A Revolution Almost Beyond Expression

Author: Jocelyn Harris
Publisher: University of Delaware Press
ISBN: 9780874139662
Format: PDF
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Origins for Persuasion -- The reviser at work : MS chapter 10 to chapters X-XI (1818) -- At the White Hart : MS chapter 11 to chapter XII (1818) -- The history of Buonaparte -- Domestic virtues and national importance -- A critique on Walter Scott -- Prejudice on the side of ancestry -- The worth of Lyme -- The white glare of Bath -- Conclusion: Meaning to have spring again.

Almost A Miracle

Author: John Ferling
Publisher: Oxford University Press
ISBN: 9780199758470
Format: PDF, Mobi
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In this gripping chronicle of America's struggle for independence, award-winning historian John Ferling transports readers to the grim realities of that war, capturing an eight-year conflict filled with heroism, suffering, cowardice, betrayal, and fierce dedication. As Ferling demonstrates, it was a war that America came much closer to losing than is now usually remembered. General George Washington put it best when he said that the American victory was "little short of a standing miracle." Almost a Miracle offers an illuminating portrait of America's triumph, offering vivid descriptions of all the major engagements, from the first shots fired on Lexington Green to the surrender of General Cornwallis at Yorktown, revealing how these battles often hinged on intangibles such as leadership under fire, heroism, good fortune, blunders, tenacity, and surprise. Ferling paints sharp-eyed portraits of the key figures in the war, including General Washington and other American officers and civilian leaders. Some do not always measure up to their iconic reputations, including Washington himself. The book also examines the many faceless men who soldiered, often for years on end, braving untold dangers and enduring abounding miseries. The author explains why they served and sacrificed, and sees them as the forgotten heroes who won American independence.

The Russian Revolution 1917

Author: Jim Whiting
Publisher: Mitchell Lane Publishers, Inc.
ISBN: 1612288537
Format: PDF, Docs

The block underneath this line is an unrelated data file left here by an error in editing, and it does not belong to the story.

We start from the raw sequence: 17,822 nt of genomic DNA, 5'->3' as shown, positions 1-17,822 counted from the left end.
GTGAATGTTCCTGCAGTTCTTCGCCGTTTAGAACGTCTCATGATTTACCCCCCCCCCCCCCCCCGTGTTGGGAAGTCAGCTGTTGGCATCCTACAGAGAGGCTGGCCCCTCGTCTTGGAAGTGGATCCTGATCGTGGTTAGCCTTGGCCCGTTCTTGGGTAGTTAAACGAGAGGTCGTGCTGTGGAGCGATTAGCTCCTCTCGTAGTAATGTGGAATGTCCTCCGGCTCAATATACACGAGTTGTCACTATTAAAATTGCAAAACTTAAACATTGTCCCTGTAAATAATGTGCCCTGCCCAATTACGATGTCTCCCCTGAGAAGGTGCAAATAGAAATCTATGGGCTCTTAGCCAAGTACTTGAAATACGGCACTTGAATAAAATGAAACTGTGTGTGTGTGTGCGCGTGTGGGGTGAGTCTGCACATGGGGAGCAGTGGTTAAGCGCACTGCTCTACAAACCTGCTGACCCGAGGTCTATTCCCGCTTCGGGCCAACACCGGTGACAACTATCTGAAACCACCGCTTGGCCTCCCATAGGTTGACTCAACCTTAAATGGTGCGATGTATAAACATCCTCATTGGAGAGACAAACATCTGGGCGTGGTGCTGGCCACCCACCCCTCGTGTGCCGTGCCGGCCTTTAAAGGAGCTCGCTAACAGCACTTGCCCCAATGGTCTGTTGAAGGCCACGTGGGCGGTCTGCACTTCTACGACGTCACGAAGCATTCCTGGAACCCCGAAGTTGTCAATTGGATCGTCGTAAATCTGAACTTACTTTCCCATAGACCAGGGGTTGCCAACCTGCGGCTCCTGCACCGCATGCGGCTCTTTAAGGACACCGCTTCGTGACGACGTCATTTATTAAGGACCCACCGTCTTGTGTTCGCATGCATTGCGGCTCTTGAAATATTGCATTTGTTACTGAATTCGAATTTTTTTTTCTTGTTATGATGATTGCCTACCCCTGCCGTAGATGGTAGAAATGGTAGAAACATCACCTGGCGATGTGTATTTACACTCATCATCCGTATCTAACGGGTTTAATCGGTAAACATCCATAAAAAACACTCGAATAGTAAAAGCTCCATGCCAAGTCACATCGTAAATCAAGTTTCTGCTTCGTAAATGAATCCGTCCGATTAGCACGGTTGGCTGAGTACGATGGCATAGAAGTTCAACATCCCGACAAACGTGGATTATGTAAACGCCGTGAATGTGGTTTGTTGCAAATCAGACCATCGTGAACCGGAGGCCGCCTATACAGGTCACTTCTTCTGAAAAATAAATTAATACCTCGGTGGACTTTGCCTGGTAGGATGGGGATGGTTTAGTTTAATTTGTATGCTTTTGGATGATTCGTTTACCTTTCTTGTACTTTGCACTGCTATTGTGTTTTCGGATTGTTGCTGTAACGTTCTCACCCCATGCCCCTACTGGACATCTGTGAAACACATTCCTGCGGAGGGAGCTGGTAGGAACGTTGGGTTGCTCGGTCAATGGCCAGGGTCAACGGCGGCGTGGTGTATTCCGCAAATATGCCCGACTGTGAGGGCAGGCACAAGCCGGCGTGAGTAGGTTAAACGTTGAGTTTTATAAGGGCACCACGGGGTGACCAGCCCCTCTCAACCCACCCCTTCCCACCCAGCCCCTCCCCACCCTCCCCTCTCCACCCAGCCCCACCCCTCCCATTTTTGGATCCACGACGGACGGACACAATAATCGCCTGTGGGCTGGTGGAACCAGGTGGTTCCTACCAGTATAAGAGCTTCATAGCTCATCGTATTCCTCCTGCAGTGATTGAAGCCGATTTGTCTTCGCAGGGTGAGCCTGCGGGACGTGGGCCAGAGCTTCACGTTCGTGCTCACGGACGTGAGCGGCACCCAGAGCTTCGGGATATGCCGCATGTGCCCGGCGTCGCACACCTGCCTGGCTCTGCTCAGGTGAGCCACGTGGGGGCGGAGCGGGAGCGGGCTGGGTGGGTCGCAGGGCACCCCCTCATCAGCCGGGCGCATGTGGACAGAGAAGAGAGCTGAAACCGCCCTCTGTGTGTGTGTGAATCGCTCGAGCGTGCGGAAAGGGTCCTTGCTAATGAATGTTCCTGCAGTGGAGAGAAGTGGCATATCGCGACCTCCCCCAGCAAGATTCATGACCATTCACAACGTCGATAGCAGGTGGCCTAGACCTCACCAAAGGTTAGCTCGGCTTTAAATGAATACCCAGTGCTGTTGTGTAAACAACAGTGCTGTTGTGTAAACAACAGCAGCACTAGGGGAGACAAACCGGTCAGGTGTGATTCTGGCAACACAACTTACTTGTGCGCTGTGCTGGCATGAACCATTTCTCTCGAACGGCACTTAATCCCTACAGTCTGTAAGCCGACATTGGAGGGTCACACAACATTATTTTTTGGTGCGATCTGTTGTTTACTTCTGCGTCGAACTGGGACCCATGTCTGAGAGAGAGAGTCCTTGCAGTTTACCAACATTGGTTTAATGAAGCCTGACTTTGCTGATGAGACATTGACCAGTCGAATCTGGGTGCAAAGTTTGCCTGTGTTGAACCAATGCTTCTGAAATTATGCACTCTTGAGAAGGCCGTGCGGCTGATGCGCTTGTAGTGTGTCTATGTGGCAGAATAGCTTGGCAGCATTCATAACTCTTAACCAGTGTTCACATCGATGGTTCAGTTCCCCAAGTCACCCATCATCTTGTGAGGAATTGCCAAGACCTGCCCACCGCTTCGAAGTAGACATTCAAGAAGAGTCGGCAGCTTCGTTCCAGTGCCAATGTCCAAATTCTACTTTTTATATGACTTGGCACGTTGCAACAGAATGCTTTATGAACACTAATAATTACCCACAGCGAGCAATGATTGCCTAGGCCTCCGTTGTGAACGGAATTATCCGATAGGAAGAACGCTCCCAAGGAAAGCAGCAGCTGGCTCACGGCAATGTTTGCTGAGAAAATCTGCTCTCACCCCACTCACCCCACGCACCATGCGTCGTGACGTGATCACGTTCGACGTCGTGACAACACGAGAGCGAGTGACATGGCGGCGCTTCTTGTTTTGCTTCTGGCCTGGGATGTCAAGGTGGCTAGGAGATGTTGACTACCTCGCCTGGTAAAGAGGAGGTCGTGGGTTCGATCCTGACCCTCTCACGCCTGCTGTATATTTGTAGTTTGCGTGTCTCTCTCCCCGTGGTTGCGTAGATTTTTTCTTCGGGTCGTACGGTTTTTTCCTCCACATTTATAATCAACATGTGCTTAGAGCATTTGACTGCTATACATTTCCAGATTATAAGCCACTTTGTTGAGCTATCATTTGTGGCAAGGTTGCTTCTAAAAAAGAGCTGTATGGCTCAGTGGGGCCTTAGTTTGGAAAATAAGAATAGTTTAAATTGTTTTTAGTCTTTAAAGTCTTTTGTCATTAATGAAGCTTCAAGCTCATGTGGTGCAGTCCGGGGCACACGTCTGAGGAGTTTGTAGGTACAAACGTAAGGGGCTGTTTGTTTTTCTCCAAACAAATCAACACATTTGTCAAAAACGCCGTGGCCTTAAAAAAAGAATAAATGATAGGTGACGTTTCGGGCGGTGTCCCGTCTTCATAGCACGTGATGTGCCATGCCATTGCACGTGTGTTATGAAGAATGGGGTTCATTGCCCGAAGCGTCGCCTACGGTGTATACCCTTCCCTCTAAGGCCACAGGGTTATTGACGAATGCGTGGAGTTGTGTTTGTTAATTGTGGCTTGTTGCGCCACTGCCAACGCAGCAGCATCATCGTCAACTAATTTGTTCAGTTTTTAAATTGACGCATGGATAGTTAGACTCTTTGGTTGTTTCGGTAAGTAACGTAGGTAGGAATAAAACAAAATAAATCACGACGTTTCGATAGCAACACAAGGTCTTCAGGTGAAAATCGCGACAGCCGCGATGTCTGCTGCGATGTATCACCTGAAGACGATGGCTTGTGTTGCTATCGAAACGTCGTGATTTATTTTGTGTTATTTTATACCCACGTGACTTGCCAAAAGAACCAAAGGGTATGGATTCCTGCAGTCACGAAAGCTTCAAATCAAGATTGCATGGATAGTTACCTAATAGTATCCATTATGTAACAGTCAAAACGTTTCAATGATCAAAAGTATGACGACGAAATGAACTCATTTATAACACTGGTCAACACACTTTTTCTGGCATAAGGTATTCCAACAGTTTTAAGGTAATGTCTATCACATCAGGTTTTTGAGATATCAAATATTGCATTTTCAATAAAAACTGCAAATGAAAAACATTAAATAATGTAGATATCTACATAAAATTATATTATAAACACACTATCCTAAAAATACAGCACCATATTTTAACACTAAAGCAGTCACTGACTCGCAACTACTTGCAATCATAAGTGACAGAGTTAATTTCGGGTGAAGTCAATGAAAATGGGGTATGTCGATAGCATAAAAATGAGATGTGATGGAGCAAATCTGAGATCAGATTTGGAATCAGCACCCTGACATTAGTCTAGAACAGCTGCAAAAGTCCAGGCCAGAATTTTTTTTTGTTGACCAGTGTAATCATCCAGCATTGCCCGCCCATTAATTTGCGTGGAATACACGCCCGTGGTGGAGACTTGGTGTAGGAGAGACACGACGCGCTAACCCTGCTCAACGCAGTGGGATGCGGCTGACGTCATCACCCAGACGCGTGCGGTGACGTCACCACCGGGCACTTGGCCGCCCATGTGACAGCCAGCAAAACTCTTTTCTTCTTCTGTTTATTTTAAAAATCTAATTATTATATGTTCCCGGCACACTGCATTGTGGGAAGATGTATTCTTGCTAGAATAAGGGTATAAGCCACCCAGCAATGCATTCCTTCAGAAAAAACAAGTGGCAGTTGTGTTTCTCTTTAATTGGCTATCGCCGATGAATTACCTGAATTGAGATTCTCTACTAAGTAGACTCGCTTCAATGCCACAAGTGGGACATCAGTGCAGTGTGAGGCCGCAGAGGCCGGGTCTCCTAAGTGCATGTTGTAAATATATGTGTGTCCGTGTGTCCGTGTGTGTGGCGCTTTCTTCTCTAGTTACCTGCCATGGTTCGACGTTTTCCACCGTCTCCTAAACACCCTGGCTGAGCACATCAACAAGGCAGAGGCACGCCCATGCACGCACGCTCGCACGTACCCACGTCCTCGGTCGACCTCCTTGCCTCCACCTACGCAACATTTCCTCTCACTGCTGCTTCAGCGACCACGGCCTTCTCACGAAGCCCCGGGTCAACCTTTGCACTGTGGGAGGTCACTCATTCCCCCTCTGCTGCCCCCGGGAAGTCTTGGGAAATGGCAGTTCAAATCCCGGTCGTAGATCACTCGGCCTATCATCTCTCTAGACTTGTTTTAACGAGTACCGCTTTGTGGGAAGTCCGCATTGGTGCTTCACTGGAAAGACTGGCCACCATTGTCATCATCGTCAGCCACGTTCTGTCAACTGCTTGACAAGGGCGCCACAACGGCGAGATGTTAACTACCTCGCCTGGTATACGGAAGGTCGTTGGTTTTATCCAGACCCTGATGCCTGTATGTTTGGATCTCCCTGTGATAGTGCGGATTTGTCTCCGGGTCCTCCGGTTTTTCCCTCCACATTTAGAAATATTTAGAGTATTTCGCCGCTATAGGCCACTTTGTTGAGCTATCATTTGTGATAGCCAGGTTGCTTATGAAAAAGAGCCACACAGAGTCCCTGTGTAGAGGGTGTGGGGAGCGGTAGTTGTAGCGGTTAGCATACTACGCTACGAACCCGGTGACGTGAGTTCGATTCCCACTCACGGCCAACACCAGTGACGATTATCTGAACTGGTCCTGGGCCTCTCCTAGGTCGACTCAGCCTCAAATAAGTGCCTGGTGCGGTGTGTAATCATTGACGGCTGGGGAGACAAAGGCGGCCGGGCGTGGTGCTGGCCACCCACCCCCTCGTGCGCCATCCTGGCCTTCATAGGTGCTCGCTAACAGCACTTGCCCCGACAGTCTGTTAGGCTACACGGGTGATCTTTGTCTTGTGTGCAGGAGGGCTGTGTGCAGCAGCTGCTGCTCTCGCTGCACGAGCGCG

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For centuries, ordinary Russians lived under the absolute power of the czars, the country's hereditary rulers. For many, such a life involved few rights and grinding poverty. The Russian people increasingly wanted a greater voice in the way they were governed and a higher standard of living. These desires put pressure on the government of the czars. The civil unrest finally came to a head in 1917. The last czar, Nicholas II, was overthrown in what history calls the Russian Revolution. But the government still wasn't stable. Russians realized they had no more freedom under the new communist government than they had had under the czars. Find out about the events that led up to the Russian Revolution, one of the landmark events of the twentieth century, and the decades of conflict that followed.

Surviving the French Revolution

Author: Bette W. Oliver
Publisher: Lexington Books
ISBN: 0739174428
Format: PDF, ePub, Docs
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From the beginning of the French Revolution in July 1789 until the end of the Terror five years later, those involved sought to devise survival strategies according to their personal beliefs and goals. The acceleration of time coupled with the lack of reliable information made it extremely difficult to choose the wisest course of action, causing some to flee into exile, while others remained in France. Surviving the French Revolution: A Bridge across Time, by Bette Oliver, is an essential contribution to our understanding of the struggle to survive during the French Revolution.